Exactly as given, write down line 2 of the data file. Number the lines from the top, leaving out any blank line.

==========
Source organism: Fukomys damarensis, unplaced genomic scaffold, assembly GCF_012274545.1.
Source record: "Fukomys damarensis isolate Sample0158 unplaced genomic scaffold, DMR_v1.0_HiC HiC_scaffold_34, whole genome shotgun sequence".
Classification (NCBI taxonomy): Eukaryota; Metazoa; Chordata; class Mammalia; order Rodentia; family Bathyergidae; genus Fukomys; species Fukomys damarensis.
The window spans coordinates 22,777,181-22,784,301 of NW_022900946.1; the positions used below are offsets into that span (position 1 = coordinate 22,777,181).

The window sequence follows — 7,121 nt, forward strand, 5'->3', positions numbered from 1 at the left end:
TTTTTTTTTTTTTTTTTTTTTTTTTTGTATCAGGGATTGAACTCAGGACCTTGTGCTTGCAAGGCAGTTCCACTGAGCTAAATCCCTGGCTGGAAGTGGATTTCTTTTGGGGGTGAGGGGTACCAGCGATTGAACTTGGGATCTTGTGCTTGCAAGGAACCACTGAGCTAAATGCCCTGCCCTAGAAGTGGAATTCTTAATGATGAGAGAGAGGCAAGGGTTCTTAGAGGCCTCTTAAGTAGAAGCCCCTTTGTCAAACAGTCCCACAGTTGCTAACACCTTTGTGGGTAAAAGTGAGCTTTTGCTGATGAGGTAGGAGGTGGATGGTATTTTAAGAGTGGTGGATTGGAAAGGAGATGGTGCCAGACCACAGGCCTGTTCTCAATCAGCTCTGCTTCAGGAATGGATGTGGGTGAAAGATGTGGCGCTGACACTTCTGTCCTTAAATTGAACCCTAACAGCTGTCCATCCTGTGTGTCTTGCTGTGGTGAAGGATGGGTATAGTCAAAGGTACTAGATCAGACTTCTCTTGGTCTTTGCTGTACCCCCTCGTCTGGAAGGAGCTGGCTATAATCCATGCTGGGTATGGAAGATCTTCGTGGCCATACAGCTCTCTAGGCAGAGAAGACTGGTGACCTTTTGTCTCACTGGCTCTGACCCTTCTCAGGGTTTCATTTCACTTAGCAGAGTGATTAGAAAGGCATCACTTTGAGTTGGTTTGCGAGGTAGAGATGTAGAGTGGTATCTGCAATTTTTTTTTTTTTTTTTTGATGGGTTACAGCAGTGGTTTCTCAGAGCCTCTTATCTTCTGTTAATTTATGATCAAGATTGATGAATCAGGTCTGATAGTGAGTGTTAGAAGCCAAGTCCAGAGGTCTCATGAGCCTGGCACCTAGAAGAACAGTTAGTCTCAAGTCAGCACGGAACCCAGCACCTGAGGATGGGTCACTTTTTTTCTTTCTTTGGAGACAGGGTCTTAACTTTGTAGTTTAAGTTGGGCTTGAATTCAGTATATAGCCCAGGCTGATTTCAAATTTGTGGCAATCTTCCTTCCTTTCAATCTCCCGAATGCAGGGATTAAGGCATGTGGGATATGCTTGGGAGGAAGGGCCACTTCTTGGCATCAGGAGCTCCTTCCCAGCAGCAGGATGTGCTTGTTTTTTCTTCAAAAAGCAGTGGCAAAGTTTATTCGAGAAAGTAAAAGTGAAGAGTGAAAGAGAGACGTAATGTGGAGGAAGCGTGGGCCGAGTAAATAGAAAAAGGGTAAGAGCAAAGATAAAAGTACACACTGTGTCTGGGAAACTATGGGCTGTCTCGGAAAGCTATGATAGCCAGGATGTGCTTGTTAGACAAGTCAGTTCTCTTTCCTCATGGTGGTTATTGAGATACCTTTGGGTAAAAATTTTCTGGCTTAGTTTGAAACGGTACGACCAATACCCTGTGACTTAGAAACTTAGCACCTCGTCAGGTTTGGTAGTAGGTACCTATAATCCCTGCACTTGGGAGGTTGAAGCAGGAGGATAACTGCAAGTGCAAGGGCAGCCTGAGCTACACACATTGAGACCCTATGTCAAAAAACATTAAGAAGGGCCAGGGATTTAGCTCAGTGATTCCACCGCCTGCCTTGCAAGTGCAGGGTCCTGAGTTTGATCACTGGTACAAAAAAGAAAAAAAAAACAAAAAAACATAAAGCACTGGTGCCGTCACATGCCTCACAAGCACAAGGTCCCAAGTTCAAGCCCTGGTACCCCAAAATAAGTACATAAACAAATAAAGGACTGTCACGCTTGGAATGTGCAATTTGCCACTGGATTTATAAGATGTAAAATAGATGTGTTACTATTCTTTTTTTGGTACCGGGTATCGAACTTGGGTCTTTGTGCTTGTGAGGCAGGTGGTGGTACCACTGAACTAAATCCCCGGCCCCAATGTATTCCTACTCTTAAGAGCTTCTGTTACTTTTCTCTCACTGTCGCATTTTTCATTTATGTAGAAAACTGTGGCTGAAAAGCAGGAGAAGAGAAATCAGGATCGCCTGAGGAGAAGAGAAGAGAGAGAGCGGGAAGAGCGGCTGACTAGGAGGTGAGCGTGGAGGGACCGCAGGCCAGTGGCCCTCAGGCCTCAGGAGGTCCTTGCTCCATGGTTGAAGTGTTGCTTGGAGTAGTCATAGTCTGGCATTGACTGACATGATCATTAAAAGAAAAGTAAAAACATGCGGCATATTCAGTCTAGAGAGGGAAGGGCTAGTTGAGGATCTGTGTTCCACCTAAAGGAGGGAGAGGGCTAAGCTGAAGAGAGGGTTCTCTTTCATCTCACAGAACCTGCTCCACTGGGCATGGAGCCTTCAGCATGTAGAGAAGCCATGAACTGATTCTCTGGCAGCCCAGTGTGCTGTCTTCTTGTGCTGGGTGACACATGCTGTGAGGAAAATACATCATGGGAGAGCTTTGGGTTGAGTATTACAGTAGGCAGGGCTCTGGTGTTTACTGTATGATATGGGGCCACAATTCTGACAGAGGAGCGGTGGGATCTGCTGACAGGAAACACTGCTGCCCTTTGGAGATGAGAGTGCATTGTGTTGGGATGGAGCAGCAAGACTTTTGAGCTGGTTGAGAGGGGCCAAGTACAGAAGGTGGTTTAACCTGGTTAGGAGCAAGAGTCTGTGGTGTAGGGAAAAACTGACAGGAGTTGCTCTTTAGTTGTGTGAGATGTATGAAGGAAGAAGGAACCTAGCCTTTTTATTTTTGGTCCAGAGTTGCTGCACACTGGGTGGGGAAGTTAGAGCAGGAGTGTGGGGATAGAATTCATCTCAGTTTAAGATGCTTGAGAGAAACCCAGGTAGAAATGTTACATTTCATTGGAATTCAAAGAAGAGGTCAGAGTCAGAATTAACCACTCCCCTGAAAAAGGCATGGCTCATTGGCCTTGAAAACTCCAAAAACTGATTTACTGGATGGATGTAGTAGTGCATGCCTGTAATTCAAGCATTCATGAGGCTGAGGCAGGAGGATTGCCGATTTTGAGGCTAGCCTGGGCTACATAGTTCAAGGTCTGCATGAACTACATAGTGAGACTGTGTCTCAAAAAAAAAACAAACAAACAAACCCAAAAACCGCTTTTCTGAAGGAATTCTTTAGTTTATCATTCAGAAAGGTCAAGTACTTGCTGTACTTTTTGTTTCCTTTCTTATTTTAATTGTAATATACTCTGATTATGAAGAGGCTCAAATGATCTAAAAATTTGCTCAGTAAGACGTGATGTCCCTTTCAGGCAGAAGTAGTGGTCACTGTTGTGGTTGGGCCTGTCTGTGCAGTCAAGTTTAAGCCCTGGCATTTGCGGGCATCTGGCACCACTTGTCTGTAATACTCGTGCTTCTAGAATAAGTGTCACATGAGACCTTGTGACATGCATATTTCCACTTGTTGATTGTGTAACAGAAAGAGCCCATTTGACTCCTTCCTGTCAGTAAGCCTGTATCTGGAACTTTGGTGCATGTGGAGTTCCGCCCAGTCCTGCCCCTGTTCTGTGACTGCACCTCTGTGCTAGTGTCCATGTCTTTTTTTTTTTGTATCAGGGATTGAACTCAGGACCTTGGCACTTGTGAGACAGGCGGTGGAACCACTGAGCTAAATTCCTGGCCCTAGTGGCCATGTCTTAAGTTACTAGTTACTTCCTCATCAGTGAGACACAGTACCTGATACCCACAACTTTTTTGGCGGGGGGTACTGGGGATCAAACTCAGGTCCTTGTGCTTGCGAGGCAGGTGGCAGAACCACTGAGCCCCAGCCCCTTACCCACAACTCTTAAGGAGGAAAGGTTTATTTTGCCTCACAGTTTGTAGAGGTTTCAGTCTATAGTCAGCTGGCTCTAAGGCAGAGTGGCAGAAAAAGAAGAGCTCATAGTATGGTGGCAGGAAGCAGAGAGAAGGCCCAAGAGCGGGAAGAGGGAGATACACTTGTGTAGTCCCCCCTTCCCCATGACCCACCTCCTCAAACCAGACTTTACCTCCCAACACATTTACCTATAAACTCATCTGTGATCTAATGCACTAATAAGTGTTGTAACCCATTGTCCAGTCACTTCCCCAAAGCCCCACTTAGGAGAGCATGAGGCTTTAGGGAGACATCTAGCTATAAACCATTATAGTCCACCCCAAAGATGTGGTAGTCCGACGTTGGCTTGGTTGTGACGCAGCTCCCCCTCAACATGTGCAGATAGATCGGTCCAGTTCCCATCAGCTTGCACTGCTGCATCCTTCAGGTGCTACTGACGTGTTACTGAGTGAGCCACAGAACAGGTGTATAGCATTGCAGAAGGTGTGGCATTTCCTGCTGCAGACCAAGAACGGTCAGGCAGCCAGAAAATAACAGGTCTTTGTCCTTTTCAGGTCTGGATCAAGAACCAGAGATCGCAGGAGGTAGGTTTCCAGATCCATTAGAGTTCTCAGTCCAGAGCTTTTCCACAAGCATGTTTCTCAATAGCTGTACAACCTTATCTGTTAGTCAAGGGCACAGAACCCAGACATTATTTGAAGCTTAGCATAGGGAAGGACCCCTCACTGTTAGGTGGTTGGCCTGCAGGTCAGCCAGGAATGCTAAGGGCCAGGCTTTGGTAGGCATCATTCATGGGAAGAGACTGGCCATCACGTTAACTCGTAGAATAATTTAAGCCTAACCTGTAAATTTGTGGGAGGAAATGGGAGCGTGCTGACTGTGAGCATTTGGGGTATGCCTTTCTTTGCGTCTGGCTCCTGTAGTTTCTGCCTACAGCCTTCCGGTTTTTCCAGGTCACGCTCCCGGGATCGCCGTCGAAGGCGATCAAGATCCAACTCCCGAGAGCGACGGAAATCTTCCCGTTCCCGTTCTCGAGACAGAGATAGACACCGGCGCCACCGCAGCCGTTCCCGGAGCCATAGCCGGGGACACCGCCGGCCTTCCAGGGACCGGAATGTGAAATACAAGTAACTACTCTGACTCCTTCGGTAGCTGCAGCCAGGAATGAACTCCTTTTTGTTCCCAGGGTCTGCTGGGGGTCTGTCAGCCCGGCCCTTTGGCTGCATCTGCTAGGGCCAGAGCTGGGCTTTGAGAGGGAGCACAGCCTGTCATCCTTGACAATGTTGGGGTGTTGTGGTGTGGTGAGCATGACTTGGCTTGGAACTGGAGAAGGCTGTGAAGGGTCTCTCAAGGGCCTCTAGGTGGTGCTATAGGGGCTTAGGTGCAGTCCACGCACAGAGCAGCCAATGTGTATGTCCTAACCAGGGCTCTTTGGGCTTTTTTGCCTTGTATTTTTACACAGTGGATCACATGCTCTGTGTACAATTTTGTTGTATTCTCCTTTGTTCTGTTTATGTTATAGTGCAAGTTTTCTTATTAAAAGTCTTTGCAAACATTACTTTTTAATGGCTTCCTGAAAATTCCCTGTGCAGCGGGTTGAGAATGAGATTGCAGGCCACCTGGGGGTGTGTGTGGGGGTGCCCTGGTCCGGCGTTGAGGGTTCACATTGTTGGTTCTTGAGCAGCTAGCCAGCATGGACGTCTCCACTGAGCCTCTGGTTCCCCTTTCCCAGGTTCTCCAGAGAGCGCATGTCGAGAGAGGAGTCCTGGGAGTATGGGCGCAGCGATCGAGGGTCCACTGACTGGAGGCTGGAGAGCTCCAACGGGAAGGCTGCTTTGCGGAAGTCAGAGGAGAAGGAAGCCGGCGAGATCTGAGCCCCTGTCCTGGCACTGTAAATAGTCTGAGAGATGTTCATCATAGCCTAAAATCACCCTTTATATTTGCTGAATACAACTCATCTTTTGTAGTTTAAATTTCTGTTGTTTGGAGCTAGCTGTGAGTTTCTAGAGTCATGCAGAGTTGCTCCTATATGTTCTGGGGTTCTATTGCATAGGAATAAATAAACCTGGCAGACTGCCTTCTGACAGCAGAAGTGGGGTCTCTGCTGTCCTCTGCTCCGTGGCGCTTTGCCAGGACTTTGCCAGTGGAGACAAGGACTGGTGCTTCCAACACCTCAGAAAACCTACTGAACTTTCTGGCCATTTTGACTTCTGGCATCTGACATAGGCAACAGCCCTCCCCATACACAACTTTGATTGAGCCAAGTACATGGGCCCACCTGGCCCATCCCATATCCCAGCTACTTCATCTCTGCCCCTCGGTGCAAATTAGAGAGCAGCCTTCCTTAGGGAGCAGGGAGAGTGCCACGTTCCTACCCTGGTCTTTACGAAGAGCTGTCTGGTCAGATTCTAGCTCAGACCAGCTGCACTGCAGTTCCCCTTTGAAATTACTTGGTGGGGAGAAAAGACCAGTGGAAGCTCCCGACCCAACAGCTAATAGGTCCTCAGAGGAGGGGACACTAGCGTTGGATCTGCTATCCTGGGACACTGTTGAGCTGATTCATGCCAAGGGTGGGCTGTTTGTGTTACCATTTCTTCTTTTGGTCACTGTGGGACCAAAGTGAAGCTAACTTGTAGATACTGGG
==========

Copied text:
Source record: "Fukomys damarensis isolate Sample0158 unplaced genomic scaffold, DMR_v1.0_HiC HiC_scaffold_34, whole genome shotgun sequence".